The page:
A way to QTap into your schedule

Engineering students partner with Queen's IT Services to make iPhone app for students

Zach Yale (left) and Rony Besprozvanny (right), both Sci ’18, originally started development on QTap as first year engineering students for a class assignment.
Zach Yale (left) and Rony Besprozvanny (right), both Sci ’18, originally started QTap for a class assignment in first year.
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What started as a first-year project has turned into an iPhone app for Queen’s students.

Last year, Rony Besprozvanny and Zach Yale, both Sci ’18, partnered up for an assignment in their APSC 100 class. For the assignment, they were tasked with taking an Android-based app and updating it for Apple’s iOS. 

While Besprozvanny took on a behind-the-scenes role in programming the app, Yale was in charge of the overall vision and user interface.

The two engineering students, with the help of Nick Seale, Sci ’18, created EngTap.

The assignment was only the beginning. They say they became so passionate about the app that they continued to work on it with the help and funding of Queen’s IT Services. They’ve now expanded the app to cater to all Queen’s students.

“The goal was to make an app that looks good, that someone would have on their home screen,” Yale said. “We wanted to be jealous of the first-year students that could use it this year.”

QTap allows users to log into their SOLUS account to view their class schedules, which are accompanied by a map of campus. It also provides students with the locations and information on other on-campus resources, such as food services, emergency contacts, career services and counseling services.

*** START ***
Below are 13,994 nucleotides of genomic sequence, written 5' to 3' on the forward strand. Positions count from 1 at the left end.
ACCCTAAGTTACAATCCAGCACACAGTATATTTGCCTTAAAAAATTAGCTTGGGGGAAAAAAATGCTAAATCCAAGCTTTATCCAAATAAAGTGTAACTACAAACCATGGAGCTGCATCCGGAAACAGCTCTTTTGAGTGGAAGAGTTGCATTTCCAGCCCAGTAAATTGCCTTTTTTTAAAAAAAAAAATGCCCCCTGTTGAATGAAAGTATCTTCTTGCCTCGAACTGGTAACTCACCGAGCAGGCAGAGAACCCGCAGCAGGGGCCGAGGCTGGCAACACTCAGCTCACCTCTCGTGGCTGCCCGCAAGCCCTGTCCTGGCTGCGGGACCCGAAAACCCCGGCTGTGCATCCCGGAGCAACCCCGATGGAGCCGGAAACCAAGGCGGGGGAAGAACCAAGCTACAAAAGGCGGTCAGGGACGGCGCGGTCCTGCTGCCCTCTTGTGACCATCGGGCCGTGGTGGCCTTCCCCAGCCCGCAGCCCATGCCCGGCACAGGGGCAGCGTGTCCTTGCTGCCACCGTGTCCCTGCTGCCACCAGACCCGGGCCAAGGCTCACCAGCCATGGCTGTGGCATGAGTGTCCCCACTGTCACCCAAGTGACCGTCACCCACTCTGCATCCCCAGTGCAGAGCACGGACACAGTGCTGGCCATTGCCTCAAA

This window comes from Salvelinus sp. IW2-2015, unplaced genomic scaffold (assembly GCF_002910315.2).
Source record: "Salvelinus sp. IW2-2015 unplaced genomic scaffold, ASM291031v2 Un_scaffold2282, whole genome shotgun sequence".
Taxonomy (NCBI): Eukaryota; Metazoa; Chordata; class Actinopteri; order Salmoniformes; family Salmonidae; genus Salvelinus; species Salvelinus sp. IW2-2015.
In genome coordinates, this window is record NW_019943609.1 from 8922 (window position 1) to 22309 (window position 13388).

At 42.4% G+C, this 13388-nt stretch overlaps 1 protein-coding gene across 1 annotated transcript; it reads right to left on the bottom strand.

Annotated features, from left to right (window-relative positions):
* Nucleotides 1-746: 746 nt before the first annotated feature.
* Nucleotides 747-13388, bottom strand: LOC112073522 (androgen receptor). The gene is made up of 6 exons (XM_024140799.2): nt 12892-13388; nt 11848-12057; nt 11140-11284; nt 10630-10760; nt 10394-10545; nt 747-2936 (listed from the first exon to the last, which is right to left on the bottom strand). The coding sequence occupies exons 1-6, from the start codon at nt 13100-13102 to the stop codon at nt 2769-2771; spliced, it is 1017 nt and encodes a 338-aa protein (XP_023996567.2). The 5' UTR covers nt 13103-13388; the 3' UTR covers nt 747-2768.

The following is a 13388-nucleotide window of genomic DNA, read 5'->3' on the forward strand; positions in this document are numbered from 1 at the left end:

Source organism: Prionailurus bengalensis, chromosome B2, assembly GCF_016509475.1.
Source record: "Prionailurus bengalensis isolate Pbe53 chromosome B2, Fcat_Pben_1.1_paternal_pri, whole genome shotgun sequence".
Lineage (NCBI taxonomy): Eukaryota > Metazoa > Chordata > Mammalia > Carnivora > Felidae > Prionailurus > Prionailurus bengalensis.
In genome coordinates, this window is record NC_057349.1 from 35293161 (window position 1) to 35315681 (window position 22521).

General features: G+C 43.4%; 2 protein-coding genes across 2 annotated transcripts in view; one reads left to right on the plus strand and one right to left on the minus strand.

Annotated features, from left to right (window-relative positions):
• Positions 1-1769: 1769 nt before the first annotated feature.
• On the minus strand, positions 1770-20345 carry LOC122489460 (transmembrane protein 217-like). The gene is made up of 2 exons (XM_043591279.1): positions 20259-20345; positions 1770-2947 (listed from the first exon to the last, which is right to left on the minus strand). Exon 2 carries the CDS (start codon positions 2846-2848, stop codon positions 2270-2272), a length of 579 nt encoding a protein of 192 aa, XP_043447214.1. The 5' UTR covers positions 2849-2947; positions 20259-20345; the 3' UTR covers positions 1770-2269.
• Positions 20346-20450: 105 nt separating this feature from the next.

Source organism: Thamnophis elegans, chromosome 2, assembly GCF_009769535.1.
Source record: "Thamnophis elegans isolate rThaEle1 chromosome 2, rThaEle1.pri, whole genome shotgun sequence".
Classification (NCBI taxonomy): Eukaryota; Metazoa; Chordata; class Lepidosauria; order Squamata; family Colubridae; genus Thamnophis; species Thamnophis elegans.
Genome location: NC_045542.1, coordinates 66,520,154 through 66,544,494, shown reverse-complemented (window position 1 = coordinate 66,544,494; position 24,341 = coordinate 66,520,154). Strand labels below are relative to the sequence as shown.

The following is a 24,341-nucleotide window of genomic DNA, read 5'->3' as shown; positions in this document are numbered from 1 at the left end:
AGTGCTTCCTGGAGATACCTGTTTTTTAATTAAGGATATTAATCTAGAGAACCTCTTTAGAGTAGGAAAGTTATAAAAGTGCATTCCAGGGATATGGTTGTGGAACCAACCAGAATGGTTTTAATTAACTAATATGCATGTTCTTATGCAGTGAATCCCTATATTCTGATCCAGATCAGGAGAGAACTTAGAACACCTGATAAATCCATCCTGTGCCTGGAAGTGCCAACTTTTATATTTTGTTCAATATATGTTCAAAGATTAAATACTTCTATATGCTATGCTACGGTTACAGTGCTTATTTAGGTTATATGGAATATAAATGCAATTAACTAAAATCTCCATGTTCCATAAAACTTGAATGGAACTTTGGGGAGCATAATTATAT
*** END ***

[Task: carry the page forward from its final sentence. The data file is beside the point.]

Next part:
The app was developed with first-year students in mind, but it’s accessible for all students. As of Oct. 4, the app has been downloaded an estimated 2,700 times and opened approximately 60,000 times, according to the team’s statistics.

“You can tap the app once and it shows you your schedule,” Yale said. “All the information you need is a tap away.”

The process of developing the app has been challenging, Besprozvanny and Yale said, but they’re grateful to the University for providing them with the support and freedom to design the app.

“It was us as students taking something we were really passionate about and they provided the resources,” Yale said.

Besprozvanny and Yale say the best part about their experience has been the feedback they’ve received so far from their peers.  

“We go to our lectures and see people using it. That’s the most enjoyable part,” Yale said.

The team has also created an email account to receive feedback and suggestions from students on what they’d like to see from QTap in the future.

“We want to take a step back and look for a reaction,” Yale said.

The team says they’ve been working on fixing some bugs in the current version and will continue to work on an update for the new iOS 9.

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